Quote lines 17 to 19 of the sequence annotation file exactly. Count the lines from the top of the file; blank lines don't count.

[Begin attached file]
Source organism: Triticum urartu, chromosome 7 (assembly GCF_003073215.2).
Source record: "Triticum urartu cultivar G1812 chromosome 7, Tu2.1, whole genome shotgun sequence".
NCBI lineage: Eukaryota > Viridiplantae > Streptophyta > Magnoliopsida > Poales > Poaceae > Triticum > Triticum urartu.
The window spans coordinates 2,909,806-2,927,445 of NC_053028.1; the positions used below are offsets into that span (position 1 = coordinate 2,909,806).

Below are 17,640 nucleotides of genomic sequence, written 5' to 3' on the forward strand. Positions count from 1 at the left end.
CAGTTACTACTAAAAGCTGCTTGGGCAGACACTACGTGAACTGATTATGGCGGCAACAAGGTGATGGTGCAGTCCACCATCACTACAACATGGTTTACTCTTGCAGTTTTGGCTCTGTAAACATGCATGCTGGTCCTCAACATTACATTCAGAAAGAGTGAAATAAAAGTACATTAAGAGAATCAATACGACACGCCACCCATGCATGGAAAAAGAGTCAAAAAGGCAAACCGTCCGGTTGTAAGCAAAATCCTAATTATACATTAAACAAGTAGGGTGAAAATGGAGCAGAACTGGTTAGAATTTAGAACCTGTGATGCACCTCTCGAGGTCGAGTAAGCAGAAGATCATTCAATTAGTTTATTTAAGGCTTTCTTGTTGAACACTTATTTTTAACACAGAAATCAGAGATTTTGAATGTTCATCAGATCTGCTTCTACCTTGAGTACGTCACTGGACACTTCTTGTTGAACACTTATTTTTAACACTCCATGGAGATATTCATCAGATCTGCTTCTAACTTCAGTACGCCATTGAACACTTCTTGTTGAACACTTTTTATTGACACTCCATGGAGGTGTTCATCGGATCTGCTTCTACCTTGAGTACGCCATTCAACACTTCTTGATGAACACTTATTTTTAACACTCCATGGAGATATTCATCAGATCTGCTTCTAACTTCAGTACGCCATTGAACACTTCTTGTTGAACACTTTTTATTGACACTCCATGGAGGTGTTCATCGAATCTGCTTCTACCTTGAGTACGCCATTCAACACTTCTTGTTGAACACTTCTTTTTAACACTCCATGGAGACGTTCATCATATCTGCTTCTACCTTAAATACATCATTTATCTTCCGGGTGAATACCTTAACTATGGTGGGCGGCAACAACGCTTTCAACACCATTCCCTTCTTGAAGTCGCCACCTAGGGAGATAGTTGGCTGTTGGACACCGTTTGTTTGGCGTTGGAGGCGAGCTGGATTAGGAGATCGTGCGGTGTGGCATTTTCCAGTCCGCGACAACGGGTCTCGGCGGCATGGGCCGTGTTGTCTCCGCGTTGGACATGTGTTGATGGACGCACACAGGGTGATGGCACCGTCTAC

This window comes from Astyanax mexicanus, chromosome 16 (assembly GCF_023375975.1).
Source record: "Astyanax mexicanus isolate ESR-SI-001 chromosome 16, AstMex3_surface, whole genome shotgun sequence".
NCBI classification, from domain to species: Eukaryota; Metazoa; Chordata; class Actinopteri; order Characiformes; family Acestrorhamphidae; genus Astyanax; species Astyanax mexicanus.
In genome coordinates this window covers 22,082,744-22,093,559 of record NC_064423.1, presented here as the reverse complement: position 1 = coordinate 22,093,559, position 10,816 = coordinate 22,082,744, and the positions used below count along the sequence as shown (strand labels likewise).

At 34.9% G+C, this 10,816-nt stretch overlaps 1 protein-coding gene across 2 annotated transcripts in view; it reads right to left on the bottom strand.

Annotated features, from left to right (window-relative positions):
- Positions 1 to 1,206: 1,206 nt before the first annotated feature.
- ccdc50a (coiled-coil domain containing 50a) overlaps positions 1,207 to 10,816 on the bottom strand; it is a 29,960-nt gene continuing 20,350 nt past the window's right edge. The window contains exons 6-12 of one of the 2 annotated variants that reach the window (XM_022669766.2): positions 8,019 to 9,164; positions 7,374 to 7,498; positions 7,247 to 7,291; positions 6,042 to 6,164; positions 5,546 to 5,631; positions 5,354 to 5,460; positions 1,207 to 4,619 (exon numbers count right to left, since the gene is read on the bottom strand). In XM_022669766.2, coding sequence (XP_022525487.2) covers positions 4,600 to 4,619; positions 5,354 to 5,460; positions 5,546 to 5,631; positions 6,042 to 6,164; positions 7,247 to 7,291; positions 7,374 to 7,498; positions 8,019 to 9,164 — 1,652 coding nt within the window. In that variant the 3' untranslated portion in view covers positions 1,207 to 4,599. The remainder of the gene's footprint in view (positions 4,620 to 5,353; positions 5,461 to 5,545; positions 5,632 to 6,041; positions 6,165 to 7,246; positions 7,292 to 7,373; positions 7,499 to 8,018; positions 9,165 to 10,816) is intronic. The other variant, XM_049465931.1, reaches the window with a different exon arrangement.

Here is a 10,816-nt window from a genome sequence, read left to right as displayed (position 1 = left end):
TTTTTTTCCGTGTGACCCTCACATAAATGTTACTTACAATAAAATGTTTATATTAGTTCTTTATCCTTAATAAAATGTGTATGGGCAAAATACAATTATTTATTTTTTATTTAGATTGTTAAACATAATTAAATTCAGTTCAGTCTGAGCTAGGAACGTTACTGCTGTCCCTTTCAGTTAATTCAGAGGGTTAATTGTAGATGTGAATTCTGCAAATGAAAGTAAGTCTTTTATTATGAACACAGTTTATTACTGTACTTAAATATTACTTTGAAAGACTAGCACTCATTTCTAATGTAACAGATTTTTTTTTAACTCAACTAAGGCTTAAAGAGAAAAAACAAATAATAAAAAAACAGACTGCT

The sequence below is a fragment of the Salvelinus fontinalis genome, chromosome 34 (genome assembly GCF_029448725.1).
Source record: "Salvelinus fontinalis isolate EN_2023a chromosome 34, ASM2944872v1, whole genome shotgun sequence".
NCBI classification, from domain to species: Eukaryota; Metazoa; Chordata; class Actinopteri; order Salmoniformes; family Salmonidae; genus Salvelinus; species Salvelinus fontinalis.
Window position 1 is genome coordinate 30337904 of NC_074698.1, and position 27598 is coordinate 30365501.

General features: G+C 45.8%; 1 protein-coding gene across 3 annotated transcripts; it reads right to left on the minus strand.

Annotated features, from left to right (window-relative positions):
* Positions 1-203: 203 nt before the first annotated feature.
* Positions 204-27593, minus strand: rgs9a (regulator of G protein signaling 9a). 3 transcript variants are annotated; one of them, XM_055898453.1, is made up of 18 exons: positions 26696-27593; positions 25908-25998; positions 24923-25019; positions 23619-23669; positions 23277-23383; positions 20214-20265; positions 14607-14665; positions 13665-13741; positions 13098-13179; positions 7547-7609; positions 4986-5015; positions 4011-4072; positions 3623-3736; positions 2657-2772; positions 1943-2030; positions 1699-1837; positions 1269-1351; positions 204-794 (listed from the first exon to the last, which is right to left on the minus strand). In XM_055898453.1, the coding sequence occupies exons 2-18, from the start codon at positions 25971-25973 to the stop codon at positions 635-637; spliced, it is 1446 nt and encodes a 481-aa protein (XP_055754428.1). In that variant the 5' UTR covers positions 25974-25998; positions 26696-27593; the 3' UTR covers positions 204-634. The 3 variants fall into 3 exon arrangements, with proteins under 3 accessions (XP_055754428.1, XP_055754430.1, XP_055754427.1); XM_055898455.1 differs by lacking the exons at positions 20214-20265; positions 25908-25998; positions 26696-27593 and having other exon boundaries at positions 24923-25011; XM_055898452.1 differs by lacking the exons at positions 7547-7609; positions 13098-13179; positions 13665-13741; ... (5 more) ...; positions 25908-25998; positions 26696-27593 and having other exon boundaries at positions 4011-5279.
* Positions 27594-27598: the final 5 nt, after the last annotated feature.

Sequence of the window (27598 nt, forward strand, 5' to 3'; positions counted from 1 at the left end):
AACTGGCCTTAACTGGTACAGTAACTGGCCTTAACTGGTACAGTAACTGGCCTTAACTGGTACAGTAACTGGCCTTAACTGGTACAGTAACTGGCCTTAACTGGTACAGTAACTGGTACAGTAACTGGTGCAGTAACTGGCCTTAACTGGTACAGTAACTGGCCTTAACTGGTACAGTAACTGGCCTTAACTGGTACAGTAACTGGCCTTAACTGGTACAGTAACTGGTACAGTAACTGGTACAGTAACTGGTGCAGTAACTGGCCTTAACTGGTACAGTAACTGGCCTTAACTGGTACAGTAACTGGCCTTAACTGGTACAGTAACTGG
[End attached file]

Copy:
The sequence below is a fragment of the Salvelinus fontinalis genome, chromosome 34 (genome assembly GCF_029448725.1).
Source record: "Salvelinus fontinalis isolate EN_2023a chromosome 34, ASM2944872v1, whole genome shotgun sequence".
NCBI classification, from domain to species: Eukaryota; Metazoa; Chordata; class Actinopteri; order Salmoniformes; family Salmonidae; genus Salvelinus; species Salvelinus fontinalis.